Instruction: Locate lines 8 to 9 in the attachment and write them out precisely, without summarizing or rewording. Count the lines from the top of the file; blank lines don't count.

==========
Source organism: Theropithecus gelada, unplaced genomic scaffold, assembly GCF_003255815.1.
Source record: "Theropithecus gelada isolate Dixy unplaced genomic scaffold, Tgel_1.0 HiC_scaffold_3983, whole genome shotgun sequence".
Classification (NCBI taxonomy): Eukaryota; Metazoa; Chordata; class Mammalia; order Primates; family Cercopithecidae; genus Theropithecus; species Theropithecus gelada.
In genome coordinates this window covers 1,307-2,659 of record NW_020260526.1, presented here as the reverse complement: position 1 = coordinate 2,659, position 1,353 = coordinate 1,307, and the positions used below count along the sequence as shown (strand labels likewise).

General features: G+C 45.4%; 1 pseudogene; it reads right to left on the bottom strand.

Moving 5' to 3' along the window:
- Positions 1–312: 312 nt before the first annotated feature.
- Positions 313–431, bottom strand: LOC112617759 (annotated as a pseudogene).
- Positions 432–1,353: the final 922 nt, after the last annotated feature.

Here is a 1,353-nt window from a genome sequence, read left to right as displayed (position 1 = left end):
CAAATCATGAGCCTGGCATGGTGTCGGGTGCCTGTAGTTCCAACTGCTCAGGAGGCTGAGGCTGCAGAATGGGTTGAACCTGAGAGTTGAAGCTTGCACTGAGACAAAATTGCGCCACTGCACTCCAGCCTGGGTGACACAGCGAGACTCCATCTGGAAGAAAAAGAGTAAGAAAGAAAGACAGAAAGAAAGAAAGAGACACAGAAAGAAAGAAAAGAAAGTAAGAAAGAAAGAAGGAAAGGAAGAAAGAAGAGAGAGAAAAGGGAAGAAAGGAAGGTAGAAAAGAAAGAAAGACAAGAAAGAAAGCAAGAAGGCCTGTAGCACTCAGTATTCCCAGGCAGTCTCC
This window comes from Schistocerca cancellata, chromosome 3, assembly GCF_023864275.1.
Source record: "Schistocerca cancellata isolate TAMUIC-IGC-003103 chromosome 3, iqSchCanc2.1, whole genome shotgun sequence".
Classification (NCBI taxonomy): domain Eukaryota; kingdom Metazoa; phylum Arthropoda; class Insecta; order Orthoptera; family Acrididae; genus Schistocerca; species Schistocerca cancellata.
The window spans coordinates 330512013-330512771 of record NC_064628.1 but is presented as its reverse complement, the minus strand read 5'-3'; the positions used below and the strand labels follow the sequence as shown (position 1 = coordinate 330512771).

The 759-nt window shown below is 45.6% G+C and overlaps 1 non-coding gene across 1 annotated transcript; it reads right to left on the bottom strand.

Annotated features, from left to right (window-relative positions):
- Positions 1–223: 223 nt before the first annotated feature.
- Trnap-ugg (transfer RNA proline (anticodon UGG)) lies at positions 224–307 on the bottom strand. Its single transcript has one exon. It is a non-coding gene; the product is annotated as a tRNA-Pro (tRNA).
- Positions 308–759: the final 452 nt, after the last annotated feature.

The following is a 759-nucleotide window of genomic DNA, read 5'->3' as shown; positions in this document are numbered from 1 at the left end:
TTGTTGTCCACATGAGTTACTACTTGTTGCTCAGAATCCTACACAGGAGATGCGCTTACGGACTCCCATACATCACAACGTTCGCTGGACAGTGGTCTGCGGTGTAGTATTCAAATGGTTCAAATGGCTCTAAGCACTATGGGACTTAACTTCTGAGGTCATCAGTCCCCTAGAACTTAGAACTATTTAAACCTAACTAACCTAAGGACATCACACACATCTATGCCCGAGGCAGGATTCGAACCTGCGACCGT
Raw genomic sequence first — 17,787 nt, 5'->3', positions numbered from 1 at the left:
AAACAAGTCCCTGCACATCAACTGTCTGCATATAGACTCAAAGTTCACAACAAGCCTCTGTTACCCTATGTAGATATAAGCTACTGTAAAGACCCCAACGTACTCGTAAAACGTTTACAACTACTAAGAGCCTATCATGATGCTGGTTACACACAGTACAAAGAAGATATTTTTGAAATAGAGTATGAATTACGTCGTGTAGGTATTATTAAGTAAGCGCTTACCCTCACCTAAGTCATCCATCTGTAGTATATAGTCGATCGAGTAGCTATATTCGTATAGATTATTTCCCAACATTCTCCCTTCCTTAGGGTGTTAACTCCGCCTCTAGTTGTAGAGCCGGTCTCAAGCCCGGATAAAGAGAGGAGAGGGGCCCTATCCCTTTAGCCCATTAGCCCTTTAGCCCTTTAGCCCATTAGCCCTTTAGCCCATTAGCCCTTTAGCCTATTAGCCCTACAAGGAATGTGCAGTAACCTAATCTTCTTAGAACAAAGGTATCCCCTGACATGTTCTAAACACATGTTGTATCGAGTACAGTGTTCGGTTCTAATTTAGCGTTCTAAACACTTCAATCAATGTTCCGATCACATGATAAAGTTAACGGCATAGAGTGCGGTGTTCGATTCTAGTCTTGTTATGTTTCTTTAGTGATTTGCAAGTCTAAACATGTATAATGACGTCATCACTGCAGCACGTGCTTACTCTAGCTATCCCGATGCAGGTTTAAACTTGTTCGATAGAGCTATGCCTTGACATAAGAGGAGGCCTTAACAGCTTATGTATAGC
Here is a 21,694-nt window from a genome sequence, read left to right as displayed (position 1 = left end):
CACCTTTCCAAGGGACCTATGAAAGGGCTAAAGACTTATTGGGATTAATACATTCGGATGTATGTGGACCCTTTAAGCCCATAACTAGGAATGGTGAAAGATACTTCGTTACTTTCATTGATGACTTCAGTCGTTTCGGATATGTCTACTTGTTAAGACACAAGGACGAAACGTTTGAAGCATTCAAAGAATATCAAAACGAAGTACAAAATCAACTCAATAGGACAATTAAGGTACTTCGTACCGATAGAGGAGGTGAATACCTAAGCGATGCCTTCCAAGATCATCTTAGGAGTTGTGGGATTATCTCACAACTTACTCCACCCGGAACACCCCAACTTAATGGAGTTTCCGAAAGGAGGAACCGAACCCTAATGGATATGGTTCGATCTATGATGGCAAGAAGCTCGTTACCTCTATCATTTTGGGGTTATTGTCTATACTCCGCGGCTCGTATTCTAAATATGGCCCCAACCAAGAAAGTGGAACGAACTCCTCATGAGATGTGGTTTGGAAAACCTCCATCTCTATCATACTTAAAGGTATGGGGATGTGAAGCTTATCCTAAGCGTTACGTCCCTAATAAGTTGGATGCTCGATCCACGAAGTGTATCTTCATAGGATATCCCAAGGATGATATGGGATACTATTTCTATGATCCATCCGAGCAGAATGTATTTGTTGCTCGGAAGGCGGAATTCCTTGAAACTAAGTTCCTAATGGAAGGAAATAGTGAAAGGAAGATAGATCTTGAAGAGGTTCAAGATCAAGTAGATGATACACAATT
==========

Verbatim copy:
- Positions 313–431, bottom strand: LOC112617759 (annotated as a pseudogene).
- Positions 432–1,353: the final 922 nt, after the last annotated feature.